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Wednesday, August 10, 2011

Diplomatic Pressure & Human Rights: The Case of Syria

It is perhaps telling that the world is more or less content, at least as of 2011, to rely on diplomatic pressure in the idyllic hope that it is sufficient to remove a tyrant from power.

In August 2011, the U.N. Security Council issued a statement condemning Assad’s offensive in Syria against his own people. The Arab League and the Gulf Cooperation Council also denounced Assad’s violence. Furthermore, Saudi Arabia, Kuwait and Bahrain withdrew their respective ambassadors. Meanwhile, the Obama administration praised the increased diplomatic pressure and urged that more was needed. Washington was looking to Turkey to use its influence. “Historically, concerted multilateral pressure and sanctions have the greatest impact on the Assad regime’s calculations,” Andrew Tabler of the Washington Institute for Near East Policy said. We “know that sanctions impact the regime, given its terrible economic situation and the regime’s worsening finances,” he added. Yet an expert from the International Crisis Group admits that it may not matter to the very top.

I contend that even though a “calculations” approach in response to Assad may match his tactical-oriented or strategic approach to governance, the “tit-for-tat” level is grossly insufficient not only for removing a tyrant from power, but also in terms of dealing with human rights abuses. In other words, calculated effect is too wan for a domain such as human rights in which people are literally losing their lives.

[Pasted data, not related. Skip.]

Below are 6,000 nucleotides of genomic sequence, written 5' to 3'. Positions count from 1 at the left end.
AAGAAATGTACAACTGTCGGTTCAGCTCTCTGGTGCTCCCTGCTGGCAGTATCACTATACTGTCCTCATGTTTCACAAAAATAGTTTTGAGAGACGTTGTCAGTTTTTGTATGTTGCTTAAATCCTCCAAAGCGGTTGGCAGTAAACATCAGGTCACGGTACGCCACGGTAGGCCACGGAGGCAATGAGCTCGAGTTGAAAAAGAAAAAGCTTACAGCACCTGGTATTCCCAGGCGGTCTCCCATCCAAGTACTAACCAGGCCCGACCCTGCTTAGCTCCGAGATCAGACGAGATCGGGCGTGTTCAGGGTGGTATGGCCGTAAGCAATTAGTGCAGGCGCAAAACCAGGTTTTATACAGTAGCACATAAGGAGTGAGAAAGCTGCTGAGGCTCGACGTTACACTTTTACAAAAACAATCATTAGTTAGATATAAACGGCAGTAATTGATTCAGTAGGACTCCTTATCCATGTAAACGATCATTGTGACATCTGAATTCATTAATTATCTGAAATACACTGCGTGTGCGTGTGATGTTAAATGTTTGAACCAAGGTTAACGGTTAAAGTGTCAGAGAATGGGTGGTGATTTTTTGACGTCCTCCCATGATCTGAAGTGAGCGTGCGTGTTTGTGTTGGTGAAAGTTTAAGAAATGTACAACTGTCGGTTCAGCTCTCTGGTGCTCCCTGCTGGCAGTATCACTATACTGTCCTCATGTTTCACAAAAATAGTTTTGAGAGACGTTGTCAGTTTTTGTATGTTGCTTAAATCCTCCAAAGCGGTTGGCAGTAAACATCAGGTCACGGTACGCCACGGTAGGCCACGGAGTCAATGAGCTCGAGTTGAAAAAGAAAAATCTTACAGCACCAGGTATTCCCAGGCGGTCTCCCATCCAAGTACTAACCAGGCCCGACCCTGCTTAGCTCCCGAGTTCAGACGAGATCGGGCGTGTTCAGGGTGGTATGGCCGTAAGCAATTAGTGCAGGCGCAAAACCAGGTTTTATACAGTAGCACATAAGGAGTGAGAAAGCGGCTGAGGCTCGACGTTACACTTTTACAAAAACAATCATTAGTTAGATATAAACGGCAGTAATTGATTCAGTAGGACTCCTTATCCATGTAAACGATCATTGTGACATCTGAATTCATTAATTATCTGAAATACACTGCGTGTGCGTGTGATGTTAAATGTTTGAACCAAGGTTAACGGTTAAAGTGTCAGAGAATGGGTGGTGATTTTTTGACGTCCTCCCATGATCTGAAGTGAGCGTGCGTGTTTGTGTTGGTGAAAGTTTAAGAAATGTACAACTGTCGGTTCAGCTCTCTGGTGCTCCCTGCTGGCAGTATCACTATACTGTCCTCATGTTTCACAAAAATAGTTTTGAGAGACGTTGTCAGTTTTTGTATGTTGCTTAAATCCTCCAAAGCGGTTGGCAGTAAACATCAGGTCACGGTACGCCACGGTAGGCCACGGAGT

LA Times (2011)

For example, relying on Saudi Arabia to pressure Assad because he has been going after Sunni tribes with ties to the kingdom naively assumes that the dictator would simply walk away from power simply from external pressure. Even in spite of opposition from the Arab League, Gadhafi was able to hold on to power at least as of August of 2011. Even bombing Tripoli and aiding the opposition had not achieved enough external pressure to remove the tyrant from power. Was Assad to simply walk away from solely diplomatic pressure?

If Gadhifi had lost the right to rule by international agreement, then to do anything less than remove him from power by force makes the international position look weak, if not impotent. For someone such as Barak Obama to say, “Gadahi must leave,” and then for the tyrant to remain makes Obama look foolish (and impotent).  That is to say, Obama ought not over-reach. More generally, if the international consensus is that a tyrant has lost the legitimacy to rule, the parties of that consensus are obliged to remove that tyrant unless an international mechanism is set up to do remove rulers who have been “ruled” illegitimate. In other words, governmental sovereignty is not an absolute, and the world ought not reply on diplomatic pressure to enforce transgressors. The duty arises out of the declaration and because the citizens being abused are not in a position to remove their dictator themselves.


Borzou Daragahi, "Arab Nations Add to Pressure on Syrian Regime," LA Times, August 9, 2011. http://www.latimes.com/news/nationworld/world/la-fg-syria-protests-20110809,0,3999024.story